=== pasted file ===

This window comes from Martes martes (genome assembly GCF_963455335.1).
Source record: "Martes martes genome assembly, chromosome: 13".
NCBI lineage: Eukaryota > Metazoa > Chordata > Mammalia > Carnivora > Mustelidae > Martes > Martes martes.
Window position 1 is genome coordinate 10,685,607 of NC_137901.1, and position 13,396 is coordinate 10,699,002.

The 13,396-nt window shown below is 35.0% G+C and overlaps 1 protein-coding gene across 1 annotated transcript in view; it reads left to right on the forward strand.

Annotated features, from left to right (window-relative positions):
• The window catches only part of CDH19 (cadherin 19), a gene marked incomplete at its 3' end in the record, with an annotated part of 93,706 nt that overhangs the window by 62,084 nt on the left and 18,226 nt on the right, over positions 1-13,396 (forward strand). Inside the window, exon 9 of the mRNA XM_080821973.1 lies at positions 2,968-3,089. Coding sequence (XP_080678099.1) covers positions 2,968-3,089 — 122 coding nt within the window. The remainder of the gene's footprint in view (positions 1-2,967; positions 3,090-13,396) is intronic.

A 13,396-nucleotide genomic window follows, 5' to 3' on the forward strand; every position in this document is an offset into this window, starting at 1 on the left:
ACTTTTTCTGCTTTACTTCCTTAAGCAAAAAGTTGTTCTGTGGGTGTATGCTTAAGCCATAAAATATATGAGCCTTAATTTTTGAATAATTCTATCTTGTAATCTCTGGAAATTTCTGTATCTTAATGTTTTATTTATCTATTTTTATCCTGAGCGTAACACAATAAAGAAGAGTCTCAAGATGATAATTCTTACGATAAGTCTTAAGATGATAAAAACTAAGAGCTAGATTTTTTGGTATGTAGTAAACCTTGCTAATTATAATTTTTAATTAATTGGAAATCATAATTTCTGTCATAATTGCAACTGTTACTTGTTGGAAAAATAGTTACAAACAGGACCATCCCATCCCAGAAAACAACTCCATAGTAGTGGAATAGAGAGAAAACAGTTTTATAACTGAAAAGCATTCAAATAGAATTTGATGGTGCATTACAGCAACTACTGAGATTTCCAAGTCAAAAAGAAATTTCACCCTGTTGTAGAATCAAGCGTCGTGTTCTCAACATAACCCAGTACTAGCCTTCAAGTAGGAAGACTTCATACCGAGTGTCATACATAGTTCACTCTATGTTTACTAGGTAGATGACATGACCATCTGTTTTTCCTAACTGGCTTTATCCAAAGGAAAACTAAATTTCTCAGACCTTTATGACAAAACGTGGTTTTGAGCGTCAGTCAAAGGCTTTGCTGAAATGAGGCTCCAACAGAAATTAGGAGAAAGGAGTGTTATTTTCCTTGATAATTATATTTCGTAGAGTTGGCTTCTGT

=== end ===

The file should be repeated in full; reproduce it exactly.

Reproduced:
This window comes from Martes martes (genome assembly GCF_963455335.1).
Source record: "Martes martes genome assembly, chromosome: 13".
NCBI lineage: Eukaryota > Metazoa > Chordata > Mammalia > Carnivora > Mustelidae > Martes > Martes martes.
Window position 1 is genome coordinate 10,685,607 of NC_137901.1, and position 13,396 is coordinate 10,699,002.

The 13,396-nt window shown below is 35.0% G+C and overlaps 1 protein-coding gene across 1 annotated transcript in view; it reads left to right on the forward strand.

Annotated features, from left to right (window-relative positions):
• The window catches only part of CDH19 (cadherin 19), a gene marked incomplete at its 3' end in the record, with an annotated part of 93,706 nt that overhangs the window by 62,084 nt on the left and 18,226 nt on the right, over positions 1-13,396 (forward strand). Inside the window, exon 9 of the mRNA XM_080821973.1 lies at positions 2,968-3,089. Coding sequence (XP_080678099.1) covers positions 2,968-3,089 — 122 coding nt within the window. The remainder of the gene's footprint in view (positions 1-2,967; positions 3,090-13,396) is intronic.

A 13,396-nucleotide genomic window follows, 5' to 3' on the forward strand; every position in this document is an offset into this window, starting at 1 on the left:
ACTTTTTCTGCTTTACTTCCTTAAGCAAAAAGTTGTTCTGTGGGTGTATGCTTAAGCCATAAAATATATGAGCCTTAATTTTTGAATAATTCTATCTTGTAATCTCTGGAAATTTCTGTATCTTAATGTTTTATTTATCTATTTTTATCCTGAGCGTAACACAATAAAGAAGAGTCTCAAGATGATAATTCTTACGATAAGTCTTAAGATGATAAAAACTAAGAGCTAGATTTTTTGGTATGTAGTAAACCTTGCTAATTATAATTTTTAATTAATTGGAAATCATAATTTCTGTCATAATTGCAACTGTTACTTGTTGGAAAAATAGTTACAAACAGGACCATCCCATCCCAGAAAACAACTCCATAGTAGTGGAATAGAGAGAAAACAGTTTTATAACTGAAAAGCATTCAAATAGAATTTGATGGTGCATTACAGCAACTACTGAGATTTCCAAGTCAAAAAGAAATTTCACCCTGTTGTAGAATCAAGCGTCGTGTTCTCAACATAACCCAGTACTAGCCTTCAAGTAGGAAGACTTCATACCGAGTGTCATACATAGTTCACTCTATGTTTACTAGGTAGATGACATGACCATCTGTTTTTCCTAACTGGCTTTATCCAAAGGAAAACTAAATTTCTCAGACCTTTATGACAAAACGTGGTTTTGAGCGTCAGTCAAAGGCTTTGCTGAAATGAGGCTCCAACAGAAATTAGGAGAAAGGAGTGTTATTTTCCTTGATAATTATATTTCGTAGAGTTGGCTTCTGT